Ebola virus disease (EVD) is amongst severe and deadly infectious diseases that cause fever, diarrhea, and body aches. The cause of the Ebola virus is contributed by the dangerous species of the Zaire ebolaviruses.
It was initially detected in 1976 near the Ebola River in the Democratic Republic of Congo (DRC), and thus, it was named Ebola Virus. It is not spread in the whole world but in some parts of Africa, Europe, and America.
What is the Ebola Virus?
Ebola virus disease (EVD), also known as Ebola hemorrhagic fever (EHF), is caused by the Ebola virus, a member of the Filoviridae family. It causes hemorrhage fever and internal and external bleeding, causing severe damage to the immunity of the patient.
It is a zoonotic virus and can be transmitted from non-human primates to humans and also from humans to humans. It is believed that the Ebola virus hosts are fruit bats (or primates, money, and apes) or the Pteropodidae family, but there is no evidence on the exact cause of the disease.
Types of Ebola Virus
Ebola virus shows different effects in different regions and locations, and some of its subtypes are named for their area. They are enlisted below:
- Tai forest
Zaira, Sudan, and Bundibugyo were initially reported in Africa as the ebola virus outbreaks. The subtype Reston was found in the Western Pacific; however, it is pathogenic and causes illness in primates and is not known to infect humans. Additionally, a member of the Filovirus family called Marburg virus was discovered in Germany and can cause hemorrhagic fever.
Signs and Symptoms
The signs and symptoms of the Ebola virus start appearing averagely after 8-10 days after exposure to the virus, but the onset is 2-21 days.
The early signs and symptoms of the Ebola virus that appear first are:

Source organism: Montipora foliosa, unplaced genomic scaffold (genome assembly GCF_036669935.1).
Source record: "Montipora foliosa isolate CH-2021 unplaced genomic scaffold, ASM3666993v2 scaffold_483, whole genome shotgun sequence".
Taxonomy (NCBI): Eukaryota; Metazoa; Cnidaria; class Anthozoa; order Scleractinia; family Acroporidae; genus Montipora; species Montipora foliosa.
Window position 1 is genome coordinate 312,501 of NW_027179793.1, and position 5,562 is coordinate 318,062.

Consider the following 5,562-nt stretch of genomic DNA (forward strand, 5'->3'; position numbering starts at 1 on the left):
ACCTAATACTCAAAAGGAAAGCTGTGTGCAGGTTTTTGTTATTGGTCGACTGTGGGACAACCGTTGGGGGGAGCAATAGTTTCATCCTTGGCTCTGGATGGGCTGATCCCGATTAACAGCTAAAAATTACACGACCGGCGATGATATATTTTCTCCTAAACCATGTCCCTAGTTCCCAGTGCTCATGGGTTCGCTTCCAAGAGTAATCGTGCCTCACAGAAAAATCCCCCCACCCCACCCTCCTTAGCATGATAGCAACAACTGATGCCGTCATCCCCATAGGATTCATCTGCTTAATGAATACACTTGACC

- Joint and muscle pain
- Sore throat
- Appetite loss
If the above symptoms of Ebola virus appear and there is a risk of infection, you need to contact a physician, it is not sure that it is Ebola virus disease, but if the following warning signs appear you need to see a doctor immediately:
- Internal /external bleeding
- Stomach pain
- Bloody urine, feces
- Red eyes
See a physician immediately as it can lead to worse conditions like liver function and kidney impairment symptoms. Also, laboratory findings show a rise in liver enzymes and a decline in white blood cells and platelets.
Transmission of Ebola virus
Ebola virus is not contagious and does not spread through the air, water, or food. Ebola virus is transmitted from one human to another and animals, including chimpanzees, forest antelopes, gorillas, monkeys, and porcupines. As people handle or come in contact with these animals, they are likely to get infected. It can spread through the following
- Direct contact with contaminated body fluids of infected humans or animals, i.e., feces, blood, vomit, semen
- Using needles or syringes contaminated by the Ebola virus
- Shared bedding or clothing items with contaminated people
- Close contact with a deceased victim of Ebola virus
Usually, most infections of Ebola virus transmission occur between the primary caregivers, family members, or medical professionals in the health care system with inadequate infection control. The Ebola virus can gain entry to your body through a skin break-in or mouth, nose, or eyes of an infected person. Water, insects, or mosquitos do not contribute to the transmission of ebola virus.
In the initial days of Ebola virus symptoms, the infected person does not produce high levels of the virus; therefore, the risk of transmission is minimal. However, as the signs and disease progress, the amount of virus increases in the body, making the person contagious.
- Exposure to body fluids or blood of an Ebola symptomatic patients
- Recent travel history to endemic regions
- Contact with the dead body of EVD patient without proper protective pieces of equipment
- Providing direct care to EVD patient and living in a household with a patient
Preventive measures for Ebola virus are required to control outbreaks; the intervention techniques require effective strategies to prevent the disease. Additionally, resources to manage cases, contact tracing, laboratory testing, and health care systems require mobilizations.